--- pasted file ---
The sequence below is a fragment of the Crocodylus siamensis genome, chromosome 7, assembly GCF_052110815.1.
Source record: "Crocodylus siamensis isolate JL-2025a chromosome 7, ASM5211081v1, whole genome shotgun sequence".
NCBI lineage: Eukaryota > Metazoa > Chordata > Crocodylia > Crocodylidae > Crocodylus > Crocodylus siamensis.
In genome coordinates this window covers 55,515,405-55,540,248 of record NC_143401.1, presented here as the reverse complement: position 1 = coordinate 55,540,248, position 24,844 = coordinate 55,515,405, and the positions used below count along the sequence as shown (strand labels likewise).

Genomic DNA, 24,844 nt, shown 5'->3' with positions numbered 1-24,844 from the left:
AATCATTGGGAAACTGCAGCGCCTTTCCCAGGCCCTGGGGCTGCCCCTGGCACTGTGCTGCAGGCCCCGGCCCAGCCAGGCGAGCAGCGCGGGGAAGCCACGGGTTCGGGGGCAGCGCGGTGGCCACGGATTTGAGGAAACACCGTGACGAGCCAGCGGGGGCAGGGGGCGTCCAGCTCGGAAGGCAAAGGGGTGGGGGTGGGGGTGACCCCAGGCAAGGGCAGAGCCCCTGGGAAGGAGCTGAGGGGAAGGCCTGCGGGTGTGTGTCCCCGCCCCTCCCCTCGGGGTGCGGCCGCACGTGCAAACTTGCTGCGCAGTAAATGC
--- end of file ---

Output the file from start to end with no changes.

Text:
The sequence below is a fragment of the Crocodylus siamensis genome, chromosome 7, assembly GCF_052110815.1.
Source record: "Crocodylus siamensis isolate JL-2025a chromosome 7, ASM5211081v1, whole genome shotgun sequence".
NCBI lineage: Eukaryota > Metazoa > Chordata > Crocodylia > Crocodylidae > Crocodylus > Crocodylus siamensis.
In genome coordinates this window covers 55,515,405-55,540,248 of record NC_143401.1, presented here as the reverse complement: position 1 = coordinate 55,540,248, position 24,844 = coordinate 55,515,405, and the positions used below count along the sequence as shown (strand labels likewise).

Genomic DNA, 24,844 nt, shown 5'->3' with positions numbered 1-24,844 from the left:
AATCATTGGGAAACTGCAGCGCCTTTCCCAGGCCCTGGGGCTGCCCCTGGCACTGTGCTGCAGGCCCCGGCCCAGCCAGGCGAGCAGCGCGGGGAAGCCACGGGTTCGGGGGCAGCGCGGTGGCCACGGATTTGAGGAAACACCGTGACGAGCCAGCGGGGGCAGGGGGCGTCCAGCTCGGAAGGCAAAGGGGTGGGGGTGGGGGTGACCCCAGGCAAGGGCAGAGCCCCTGGGAAGGAGCTGAGGGGAAGGCCTGCGGGTGTGTGTCCCCGCCCCTCCCCTCGGGGTGCGGCCGCACGTGCAAACTTGCTGCGCAGTAAATGC